RE: [bc-gnso] Last Call: BC Position on New TLD Registry Agreement Amendments DAG v3
- To: ron Andruff <randruff@xxxxxxxxxxxxxxx>, bc - GNSO list <bc-gnso@xxxxxxxxx>
- Subject: RE: [bc-gnso] Last Call: BC Position on New TLD Registry Agreement Amendments DAG v3
- From: Marilyn Cade <marilynscade@xxxxxxxxxxx>
- Date: Wed, 31 Mar 2010 10:49:05 -0400
I wonder if the term is challenging to the newcomers, though, Ron. Perhaps a
footnote that while not naming a registry specifically, could note that
captures your first sentence. I fully support the issue/concern, but wanted to
note that a 'brands' registry for instance, would have different needs. Your
other excellent example is a bigger concern and one well worth noting. How
about a [for example, a registry that after delegation, engages in undertakings
that are demed to damage the integrity of the Internet and ICANN, and harms
registrants and specific communities, or engages in actions which are deemed to
create technical risks]. That last phrase would have captured 'sitefinder', I
think, and wildcarding in the g's. for instance.
Marilyn S. Cade
202 360 1196 or 202 251 6787
mscade@xxxxxxx or marilynscade@xxxxxxxxxxx
To: marilynscade@xxxxxxxxxxx; bc-gnso@xxxxxxxxx
Subject: RE: [bc-gnso] Last Call: BC Position on New TLD Registry Agreement
Amendments DAG v3
Date: Wed, 31 Mar 2010 10:44:11 -0400
Last Call: BC Position on New TLD Registry Agreement
Amendments DAG v3
Regarding your comment on ‘rogue’
registries, this refers specifically to undertakings that are deemed to damage
the integrity of the Internet and ICANN, which ultimately harms both individual
users and specific communities. For example the current managers of
.TRAVEL have been using that registry as their ‘own pool of domain names’,
which irrespective of other’s IP rights are purchased and held in a
separate company (held 100% by the managers of .TRAVEL) which has been set up
solely to try to monetize their .TRAVEL domain names. In order to do this,
they first established a self-serving bulk purchase policy at massive discounts
to the industry retail price. These are the types of rogue issues that we
are recommending ICANN address in the new gTLD contracts – specifically by
providing compliance with effective tools to allow them to address the types of
issues noted above as soon as they arise.
Hope this helps to clarify the matter for
you and all of the members.
Ronald N. Andruff
RNA Partners, Inc.
220 Fifth Avenue
New York, New York 10001
+ 1 212 481 2820 ext. 11
owner-bc-gnso@xxxxxxxxx [mailto:owner-bc-gnso@xxxxxxxxx] On Behalf Of Marilyn
Sent: Wednesday, March 31, 2010
To: bc - GNSO list
Subject: RE: [bc-gnso] Last Call:
BC Position on New TLD Registry Agreement Amendments DAG v3
Thanks, Steve, Jon, and Ron, for your work on this position. I largely support
the perspective in the document.
However, I would propose a change: I think that your
use of domain name tasting as an example is actually not fully factual. I'd
propose that you simply strike that example. The PDP 06 is a better example,
but I don't think you should substitute it. Instead, just strike the reference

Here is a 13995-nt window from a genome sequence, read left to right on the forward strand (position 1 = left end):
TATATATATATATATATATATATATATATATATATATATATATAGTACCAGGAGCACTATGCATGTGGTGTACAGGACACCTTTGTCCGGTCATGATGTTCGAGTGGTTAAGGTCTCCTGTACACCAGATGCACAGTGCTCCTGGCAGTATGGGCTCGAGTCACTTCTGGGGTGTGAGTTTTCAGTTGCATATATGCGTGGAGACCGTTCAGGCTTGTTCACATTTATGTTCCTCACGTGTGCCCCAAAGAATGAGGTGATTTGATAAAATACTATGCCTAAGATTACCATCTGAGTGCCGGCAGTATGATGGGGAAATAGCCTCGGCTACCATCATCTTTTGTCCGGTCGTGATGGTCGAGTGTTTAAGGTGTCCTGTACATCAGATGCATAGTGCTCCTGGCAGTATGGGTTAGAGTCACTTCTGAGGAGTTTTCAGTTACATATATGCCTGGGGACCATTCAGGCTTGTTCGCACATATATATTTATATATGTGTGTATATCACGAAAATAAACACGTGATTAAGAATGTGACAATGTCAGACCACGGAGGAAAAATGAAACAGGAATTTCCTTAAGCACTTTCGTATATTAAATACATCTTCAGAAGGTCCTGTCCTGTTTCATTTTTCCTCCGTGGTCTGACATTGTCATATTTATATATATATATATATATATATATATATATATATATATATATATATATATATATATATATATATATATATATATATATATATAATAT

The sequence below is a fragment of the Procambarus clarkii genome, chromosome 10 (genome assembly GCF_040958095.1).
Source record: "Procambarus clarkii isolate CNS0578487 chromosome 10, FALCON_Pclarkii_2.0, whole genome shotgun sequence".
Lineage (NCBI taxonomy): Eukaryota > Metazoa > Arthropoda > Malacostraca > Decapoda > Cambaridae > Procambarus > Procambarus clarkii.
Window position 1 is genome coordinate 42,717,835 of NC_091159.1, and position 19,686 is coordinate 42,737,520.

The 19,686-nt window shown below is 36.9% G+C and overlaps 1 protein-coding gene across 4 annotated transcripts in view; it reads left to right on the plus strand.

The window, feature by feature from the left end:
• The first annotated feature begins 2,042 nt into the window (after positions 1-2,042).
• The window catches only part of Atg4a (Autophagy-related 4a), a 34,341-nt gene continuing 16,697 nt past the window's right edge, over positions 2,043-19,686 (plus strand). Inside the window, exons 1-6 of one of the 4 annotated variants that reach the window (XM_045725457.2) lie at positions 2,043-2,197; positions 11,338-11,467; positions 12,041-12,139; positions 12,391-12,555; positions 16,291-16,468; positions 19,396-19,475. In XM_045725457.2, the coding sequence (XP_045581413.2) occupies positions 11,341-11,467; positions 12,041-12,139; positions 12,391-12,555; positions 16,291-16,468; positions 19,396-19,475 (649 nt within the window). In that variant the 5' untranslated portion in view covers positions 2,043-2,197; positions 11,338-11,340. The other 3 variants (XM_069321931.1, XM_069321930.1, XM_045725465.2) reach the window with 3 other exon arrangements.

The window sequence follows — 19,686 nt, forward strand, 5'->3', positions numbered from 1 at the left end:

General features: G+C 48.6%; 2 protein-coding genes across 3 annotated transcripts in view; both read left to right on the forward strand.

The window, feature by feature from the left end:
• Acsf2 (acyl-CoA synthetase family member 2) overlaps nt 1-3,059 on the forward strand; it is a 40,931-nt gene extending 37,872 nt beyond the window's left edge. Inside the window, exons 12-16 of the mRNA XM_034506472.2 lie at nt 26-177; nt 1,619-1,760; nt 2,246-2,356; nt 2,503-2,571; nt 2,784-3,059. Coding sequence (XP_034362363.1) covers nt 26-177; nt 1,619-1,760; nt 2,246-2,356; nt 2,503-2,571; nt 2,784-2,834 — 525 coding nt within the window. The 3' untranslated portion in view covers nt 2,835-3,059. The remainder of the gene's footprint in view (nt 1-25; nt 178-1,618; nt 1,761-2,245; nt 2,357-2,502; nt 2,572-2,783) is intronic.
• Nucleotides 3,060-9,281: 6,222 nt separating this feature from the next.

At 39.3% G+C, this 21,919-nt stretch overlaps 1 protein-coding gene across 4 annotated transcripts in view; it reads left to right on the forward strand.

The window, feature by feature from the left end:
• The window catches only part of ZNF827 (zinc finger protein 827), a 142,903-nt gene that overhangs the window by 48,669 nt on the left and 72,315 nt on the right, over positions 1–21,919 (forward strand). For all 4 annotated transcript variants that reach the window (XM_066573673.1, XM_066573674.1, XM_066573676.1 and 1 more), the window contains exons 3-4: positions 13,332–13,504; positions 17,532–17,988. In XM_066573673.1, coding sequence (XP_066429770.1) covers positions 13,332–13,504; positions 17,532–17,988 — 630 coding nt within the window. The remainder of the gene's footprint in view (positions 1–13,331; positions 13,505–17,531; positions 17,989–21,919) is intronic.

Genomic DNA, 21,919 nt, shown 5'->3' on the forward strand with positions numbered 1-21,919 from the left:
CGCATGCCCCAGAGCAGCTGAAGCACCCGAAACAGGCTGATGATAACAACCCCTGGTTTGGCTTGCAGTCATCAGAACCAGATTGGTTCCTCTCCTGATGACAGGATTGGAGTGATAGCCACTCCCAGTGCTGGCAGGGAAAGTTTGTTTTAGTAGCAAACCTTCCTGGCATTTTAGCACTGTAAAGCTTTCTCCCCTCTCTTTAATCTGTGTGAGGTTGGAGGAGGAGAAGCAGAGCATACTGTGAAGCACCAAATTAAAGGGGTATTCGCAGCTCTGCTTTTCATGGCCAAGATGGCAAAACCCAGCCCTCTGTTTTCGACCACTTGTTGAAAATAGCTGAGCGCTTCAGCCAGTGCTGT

to the specific example. [first paragraph under the source: citation].
It would take too much time and detail to factually
explain this topic. I'd propose just to remove it as an example.
Background to why I am proposing that change: The
BC [and IPC] led a significant effort to push forward awareness of kiting,
tasting, and parking, against considerable opposition from some other
constituencies within ICANN. The data gathering efforts, which included
informational exchanges with the ICANN staff and Board, and by some members of
the BC with legal and operational staff was very challenging. The PDP
process could have floundered due to lack of support by some of the
constituencies. Some parties in the business community undertook
extensive work, outside of ICANN, to deal with aggregious
tasting/parking/kiting when it involved trademarked names. These actions
helped to educate and inform ICANN staff and Board. Ultimately, it was
the combination of external and awareness efforts that built willingness to
this contentious issue within the ICANN PDP process.
Overall comment: In reading this, i would note that
the BC needs to be very sensitive in our positions, focusing on our role and
responsibility as the BC, to be business user centric. Business users are
affected by these policies differently than the supplier/contracted parties
Finally, there is a reference to 'rogue issues', or 'rogue
registry'. A registry with very unique characteristics, such as a brands
focused registry, might find certain requirements impossible to agree to
-- e.g. the transfer of the registry operations in the event of a decision to
close the registry. This would not make them a 'rogue' registry.
speaking in individual capacity as a BC member
Subject: RE: [bc-gnso] Last Call: BC Position on New TLD Registry Agreement
Amendments DAG v3
Date: Tue, 30 Mar 2010 17:04:29 -0700
Thanks Steve, Jon
and Ron. I support this position.
owner-bc-gnso@xxxxxxxxx [mailto:owner-bc-gnso@xxxxxxxxx] On Behalf Of Steve
Sent: Tuesday, March 30, 2010 3:31
Subject: [bc-gnso] Last Call: BC
Position on New TLD Registry Agreement Amendments DAG v3
Last call, folks.
Below is the draft BC position on new TLD Registry Agreement
Ron Andruff and Jon Nevett provided the draft. I’ve signaled my agreement,
as did Berry Cobb.
Absent objections by COB tomorrow, we will file as consensus BC comments on
Business & Commercial Users’ Constituency (BC)
Position/Comments on Process for Amendments to New gTLD Registry Agreements
The Commercial and Business Users
Constituency (BC) welcomes the opportunity to comment on the New gTLD Program
Explanatory Memorandum on the Process for Amendments to New gTLD Registry